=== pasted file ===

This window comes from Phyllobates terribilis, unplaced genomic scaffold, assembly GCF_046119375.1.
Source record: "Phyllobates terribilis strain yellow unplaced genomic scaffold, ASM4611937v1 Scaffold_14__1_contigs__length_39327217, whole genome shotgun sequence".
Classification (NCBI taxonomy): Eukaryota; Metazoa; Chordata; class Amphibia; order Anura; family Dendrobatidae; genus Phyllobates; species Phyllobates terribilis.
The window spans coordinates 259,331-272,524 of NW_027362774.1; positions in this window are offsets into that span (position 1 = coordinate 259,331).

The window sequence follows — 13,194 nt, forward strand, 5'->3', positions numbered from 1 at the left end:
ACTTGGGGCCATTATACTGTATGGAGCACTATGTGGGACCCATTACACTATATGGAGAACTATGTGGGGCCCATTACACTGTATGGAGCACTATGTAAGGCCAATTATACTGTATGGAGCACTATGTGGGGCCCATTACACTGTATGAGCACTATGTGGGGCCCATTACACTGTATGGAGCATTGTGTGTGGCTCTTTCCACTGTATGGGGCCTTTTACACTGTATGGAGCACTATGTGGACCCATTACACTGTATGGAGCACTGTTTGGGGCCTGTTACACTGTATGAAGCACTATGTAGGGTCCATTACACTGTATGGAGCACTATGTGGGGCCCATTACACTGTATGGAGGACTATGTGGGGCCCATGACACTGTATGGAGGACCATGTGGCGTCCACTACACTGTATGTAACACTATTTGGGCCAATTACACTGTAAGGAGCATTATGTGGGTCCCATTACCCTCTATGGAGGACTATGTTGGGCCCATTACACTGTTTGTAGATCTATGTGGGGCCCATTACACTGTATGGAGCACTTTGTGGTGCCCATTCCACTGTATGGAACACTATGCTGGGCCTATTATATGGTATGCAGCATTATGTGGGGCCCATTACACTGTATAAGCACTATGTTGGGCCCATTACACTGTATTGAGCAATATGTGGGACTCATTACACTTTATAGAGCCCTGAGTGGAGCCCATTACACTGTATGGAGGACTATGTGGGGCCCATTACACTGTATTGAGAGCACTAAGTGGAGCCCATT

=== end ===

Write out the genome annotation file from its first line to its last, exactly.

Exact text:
This window comes from Phyllobates terribilis, unplaced genomic scaffold, assembly GCF_046119375.1.
Source record: "Phyllobates terribilis strain yellow unplaced genomic scaffold, ASM4611937v1 Scaffold_14__1_contigs__length_39327217, whole genome shotgun sequence".
Classification (NCBI taxonomy): Eukaryota; Metazoa; Chordata; class Amphibia; order Anura; family Dendrobatidae; genus Phyllobates; species Phyllobates terribilis.
The window spans coordinates 259,331-272,524 of NW_027362774.1; positions in this window are offsets into that span (position 1 = coordinate 259,331).

The window sequence follows — 13,194 nt, forward strand, 5'->3', positions numbered from 1 at the left end:
ACTTGGGGCCATTATACTGTATGGAGCACTATGTGGGACCCATTACACTATATGGAGAACTATGTGGGGCCCATTACACTGTATGGAGCACTATGTAAGGCCAATTATACTGTATGGAGCACTATGTGGGGCCCATTACACTGTATGAGCACTATGTGGGGCCCATTACACTGTATGGAGCATTGTGTGTGGCTCTTTCCACTGTATGGGGCCTTTTACACTGTATGGAGCACTATGTGGACCCATTACACTGTATGGAGCACTGTTTGGGGCCTGTTACACTGTATGAAGCACTATGTAGGGTCCATTACACTGTATGGAGCACTATGTGGGGCCCATTACACTGTATGGAGGACTATGTGGGGCCCATGACACTGTATGGAGGACCATGTGGCGTCCACTACACTGTATGTAACACTATTTGGGCCAATTACACTGTAAGGAGCATTATGTGGGTCCCATTACCCTCTATGGAGGACTATGTTGGGCCCATTACACTGTTTGTAGATCTATGTGGGGCCCATTACACTGTATGGAGCACTTTGTGGTGCCCATTCCACTGTATGGAACACTATGCTGGGCCTATTATATGGTATGCAGCATTATGTGGGGCCCATTACACTGTATAAGCACTATGTTGGGCCCATTACACTGTATTGAGCAATATGTGGGACTCATTACACTTTATAGAGCCCTGAGTGGAGCCCATTACACTGTATGGAGGACTATGTGGGGCCCATTACACTGTATTGAGAGCACTAAGTGGAGCCCATT